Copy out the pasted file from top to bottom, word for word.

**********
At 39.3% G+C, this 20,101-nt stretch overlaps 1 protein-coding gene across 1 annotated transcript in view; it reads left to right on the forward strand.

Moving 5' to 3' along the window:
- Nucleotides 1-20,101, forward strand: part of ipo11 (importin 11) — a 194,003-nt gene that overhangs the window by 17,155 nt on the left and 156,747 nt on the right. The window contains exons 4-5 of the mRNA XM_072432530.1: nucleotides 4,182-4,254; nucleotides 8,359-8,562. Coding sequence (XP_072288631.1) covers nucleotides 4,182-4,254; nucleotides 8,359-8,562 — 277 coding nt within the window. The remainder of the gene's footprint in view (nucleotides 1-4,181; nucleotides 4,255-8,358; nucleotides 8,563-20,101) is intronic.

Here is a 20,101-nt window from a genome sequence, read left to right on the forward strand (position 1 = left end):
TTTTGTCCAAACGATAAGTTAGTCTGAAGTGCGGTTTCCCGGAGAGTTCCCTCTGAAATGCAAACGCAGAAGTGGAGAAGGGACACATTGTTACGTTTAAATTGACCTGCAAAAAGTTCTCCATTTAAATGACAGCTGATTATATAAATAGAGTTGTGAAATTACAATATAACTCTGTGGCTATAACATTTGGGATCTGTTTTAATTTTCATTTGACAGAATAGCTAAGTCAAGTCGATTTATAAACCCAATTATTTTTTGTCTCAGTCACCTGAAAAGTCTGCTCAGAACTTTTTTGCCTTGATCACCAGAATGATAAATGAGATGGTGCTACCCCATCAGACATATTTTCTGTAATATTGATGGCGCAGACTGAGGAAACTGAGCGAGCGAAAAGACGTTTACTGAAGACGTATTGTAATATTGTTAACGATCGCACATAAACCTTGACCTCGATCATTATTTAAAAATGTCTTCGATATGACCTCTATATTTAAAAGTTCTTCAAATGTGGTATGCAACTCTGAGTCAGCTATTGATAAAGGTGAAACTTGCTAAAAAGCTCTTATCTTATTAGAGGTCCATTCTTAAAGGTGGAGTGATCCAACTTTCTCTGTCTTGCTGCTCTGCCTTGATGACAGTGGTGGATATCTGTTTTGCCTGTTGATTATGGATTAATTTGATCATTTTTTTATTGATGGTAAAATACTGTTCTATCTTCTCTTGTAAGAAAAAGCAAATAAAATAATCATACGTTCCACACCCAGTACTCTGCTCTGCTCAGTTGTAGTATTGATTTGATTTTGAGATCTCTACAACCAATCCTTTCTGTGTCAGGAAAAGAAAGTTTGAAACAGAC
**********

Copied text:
At 39.3% G+C, this 20,101-nt stretch overlaps 1 protein-coding gene across 1 annotated transcript in view; it reads left to right on the forward strand.

Moving 5' to 3' along the window:
- Nucleotides 1-20,101, forward strand: part of ipo11 (importin 11) — a 194,003-nt gene that overhangs the window by 17,155 nt on the left and 156,747 nt on the right. The window contains exons 4-5 of the mRNA XM_072432530.1: nucleotides 4,182-4,254; nucleotides 8,359-8,562. Coding sequence (XP_072288631.1) covers nucleotides 4,182-4,254; nucleotides 8,359-8,562 — 277 coding nt within the window. The remainder of the gene's footprint in view (nucleotides 1-4,181; nucleotides 4,255-8,358; nucleotides 8,563-20,101) is intronic.

Here is a 20,101-nt window from a genome sequence, read left to right on the forward strand (position 1 = left end):
TTTTGTCCAAACGATAAGTTAGTCTGAAGTGCGGTTTCCCGGAGAGTTCCCTCTGAAATGCAAACGCAGAAGTGGAGAAGGGACACATTGTTACGTTTAAATTGACCTGCAAAAAGTTCTCCATTTAAATGACAGCTGATTATATAAATAGAGTTGTGAAATTACAATATAACTCTGTGGCTATAACATTTGGGATCTGTTTTAATTTTCATTTGACAGAATAGCTAAGTCAAGTCGATTTATAAACCCAATTATTTTTTGTCTCAGTCACCTGAAAAGTCTGCTCAGAACTTTTTTGCCTTGATCACCAGAATGATAAATGAGATGGTGCTACCCCATCAGACATATTTTCTGTAATATTGATGGCGCAGACTGAGGAAACTGAGCGAGCGAAAAGACGTTTACTGAAGACGTATTGTAATATTGTTAACGATCGCACATAAACCTTGACCTCGATCATTATTTAAAAATGTCTTCGATATGACCTCTATATTTAAAAGTTCTTCAAATGTGGTATGCAACTCTGAGTCAGCTATTGATAAAGGTGAAACTTGCTAAAAAGCTCTTATCTTATTAGAGGTCCATTCTTAAAGGTGGAGTGATCCAACTTTCTCTGTCTTGCTGCTCTGCCTTGATGACAGTGGTGGATATCTGTTTTGCCTGTTGATTATGGATTAATTTGATCATTTTTTTATTGATGGTAAAATACTGTTCTATCTTCTCTTGTAAGAAAAAGCAAATAAAATAATCATACGTTCCACACCCAGTACTCTGCTCTGCTCAGTTGTAGTATTGATTTGATTTTGAGATCTCTACAACCAATCCTTTCTGTGTCAGGAAAAGAAAGTTTGAAACAGAC